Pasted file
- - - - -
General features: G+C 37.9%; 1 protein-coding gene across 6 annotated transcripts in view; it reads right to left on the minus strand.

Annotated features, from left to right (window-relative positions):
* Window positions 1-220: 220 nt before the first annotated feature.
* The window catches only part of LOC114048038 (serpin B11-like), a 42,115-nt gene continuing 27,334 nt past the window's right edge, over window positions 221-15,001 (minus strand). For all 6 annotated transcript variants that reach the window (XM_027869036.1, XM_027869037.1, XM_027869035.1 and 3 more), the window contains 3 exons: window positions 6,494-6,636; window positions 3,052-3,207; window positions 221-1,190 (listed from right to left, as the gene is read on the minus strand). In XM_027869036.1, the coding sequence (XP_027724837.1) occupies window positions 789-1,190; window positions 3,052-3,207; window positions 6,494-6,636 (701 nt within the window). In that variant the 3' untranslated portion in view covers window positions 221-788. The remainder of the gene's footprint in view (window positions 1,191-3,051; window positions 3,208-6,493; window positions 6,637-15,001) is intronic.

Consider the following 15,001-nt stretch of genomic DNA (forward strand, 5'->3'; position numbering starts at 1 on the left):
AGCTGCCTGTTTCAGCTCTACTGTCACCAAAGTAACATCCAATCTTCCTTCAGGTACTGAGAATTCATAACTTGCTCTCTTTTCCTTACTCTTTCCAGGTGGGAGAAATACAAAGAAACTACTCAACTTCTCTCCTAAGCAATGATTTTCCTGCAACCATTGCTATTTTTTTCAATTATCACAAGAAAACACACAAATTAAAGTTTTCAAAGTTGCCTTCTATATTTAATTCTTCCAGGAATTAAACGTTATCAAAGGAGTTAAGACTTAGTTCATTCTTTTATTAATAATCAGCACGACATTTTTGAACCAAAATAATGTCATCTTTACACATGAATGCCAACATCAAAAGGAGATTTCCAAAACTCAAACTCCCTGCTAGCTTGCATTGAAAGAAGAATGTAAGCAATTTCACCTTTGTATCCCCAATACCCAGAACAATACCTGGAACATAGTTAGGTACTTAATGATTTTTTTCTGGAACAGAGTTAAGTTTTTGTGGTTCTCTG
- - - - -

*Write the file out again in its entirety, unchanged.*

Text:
General features: G+C 37.9%; 1 protein-coding gene across 6 annotated transcripts in view; it reads right to left on the minus strand.

Annotated features, from left to right (window-relative positions):
* Window positions 1-220: 220 nt before the first annotated feature.
* The window catches only part of LOC114048038 (serpin B11-like), a 42,115-nt gene continuing 27,334 nt past the window's right edge, over window positions 221-15,001 (minus strand). For all 6 annotated transcript variants that reach the window (XM_027869036.1, XM_027869037.1, XM_027869035.1 and 3 more), the window contains 3 exons: window positions 6,494-6,636; window positions 3,052-3,207; window positions 221-1,190 (listed from right to left, as the gene is read on the minus strand). In XM_027869036.1, the coding sequence (XP_027724837.1) occupies window positions 789-1,190; window positions 3,052-3,207; window positions 6,494-6,636 (701 nt within the window). In that variant the 3' untranslated portion in view covers window positions 221-788. The remainder of the gene's footprint in view (window positions 1,191-3,051; window positions 3,208-6,493; window positions 6,637-15,001) is intronic.

Consider the following 15,001-nt stretch of genomic DNA (forward strand, 5'->3'; position numbering starts at 1 on the left):
AGCTGCCTGTTTCAGCTCTACTGTCACCAAAGTAACATCCAATCTTCCTTCAGGTACTGAGAATTCATAACTTGCTCTCTTTTCCTTACTCTTTCCAGGTGGGAGAAATACAAAGAAACTACTCAACTTCTCTCCTAAGCAATGATTTTCCTGCAACCATTGCTATTTTTTTCAATTATCACAAGAAAACACACAAATTAAAGTTTTCAAAGTTGCCTTCTATATTTAATTCTTCCAGGAATTAAACGTTATCAAAGGAGTTAAGACTTAGTTCATTCTTTTATTAATAATCAGCACGACATTTTTGAACCAAAATAATGTCATCTTTACACATGAATGCCAACATCAAAAGGAGATTTCCAAAACTCAAACTCCCTGCTAGCTTGCATTGAAAGAAGAATGTAAGCAATTTCACCTTTGTATCCCCAATACCCAGAACAATACCTGGAACATAGTTAGGTACTTAATGATTTTTTTCTGGAACAGAGTTAAGTTTTTGTGGTTCTCTG